0
0
Silver badge

"may be possible"?

Oh come ON, it's been mass pwnage out there since Friday at least... Kevin Beaumont demonstrating again what a good follow he is >>>

https://twitter.com/GossiTheDog/status/997410290869432320

1
0

Scary stuff

I wasn't notified about this one for some reason, but have just finished a round of checks and upgrades on most of the 2860s and 2862s in my care - several of the 2860s seem to have been hit, with the DNS server settings changed in the LAN sections. Always disturbing when such a central bit of networking gear is hacked, hopefully that's all that was done but who really knows?

Definitely no default passwords in use here, usually all but HTTPS access to remote admin blocked.

Generally I'm a big fan of these routers for SMEs as they've proven themselves incredibly reliable over the past decade and more, plus the firmware updates keep coming long after the initial purchase... I suppose such a popular router was always going to be a prime target.

0
0
Silver badge

Re: Scary stuff

The remote access on ours is locked down to a whitelist of IPs, and that seems to have done the job for us.

Oh, and I've just noticed they've released the new firmware for the 2830, so I know what I'm spending the rest of my afternoon doing (we have about thirty odd at remote sites).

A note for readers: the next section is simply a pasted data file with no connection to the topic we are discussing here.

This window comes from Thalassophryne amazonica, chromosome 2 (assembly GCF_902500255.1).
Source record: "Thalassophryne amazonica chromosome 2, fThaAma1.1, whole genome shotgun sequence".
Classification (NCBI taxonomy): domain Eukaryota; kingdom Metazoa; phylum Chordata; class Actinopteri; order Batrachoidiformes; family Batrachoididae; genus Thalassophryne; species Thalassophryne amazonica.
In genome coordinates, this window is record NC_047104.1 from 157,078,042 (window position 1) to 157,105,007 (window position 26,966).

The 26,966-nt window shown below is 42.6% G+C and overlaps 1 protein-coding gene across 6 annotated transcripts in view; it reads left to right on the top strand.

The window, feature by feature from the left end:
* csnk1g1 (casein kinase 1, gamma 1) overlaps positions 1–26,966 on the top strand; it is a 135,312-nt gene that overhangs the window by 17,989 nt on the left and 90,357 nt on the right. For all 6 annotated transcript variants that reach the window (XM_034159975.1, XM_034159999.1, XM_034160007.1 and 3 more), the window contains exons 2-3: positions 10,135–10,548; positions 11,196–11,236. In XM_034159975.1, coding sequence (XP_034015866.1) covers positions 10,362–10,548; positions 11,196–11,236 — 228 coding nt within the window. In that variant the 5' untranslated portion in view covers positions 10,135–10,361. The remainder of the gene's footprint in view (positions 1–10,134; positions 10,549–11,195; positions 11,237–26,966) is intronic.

1
1
Bronze badge

Re: Scary stuff

I'd be interested to know how many weren't affected who had remote management enabled but without a whitelist/specific source specified. I also had 443 open for remote management (specified URL only) and SSL VPN (any address with the right credentials). I wonder if being unable to connect via IP was what saved me? If they can change the DNS setting, could they also change the firewall rules which would have allowed their address to be reached, otherwise I'd have been protected by them and everything would have stopped.

I'm looking forward to finding out more.

0
0
Bronze badge

Same shape and tooling they used 15 years ago......

sure i still have that one propping up the missing foot on my wardrobe.

Their top of the line Switch is still only 1000 SFP ,the kind of crap that poorly educated Technicians would use.

0
9
Silver badge
Facepalm

I have a 2910, it isn't on the list but hasn't had any firmware updates since 2015.

So I'm not sure if it isn't affected or, more likely, it's too old for them to have tested or patched. Which is not unreasonable given the age of the 2910.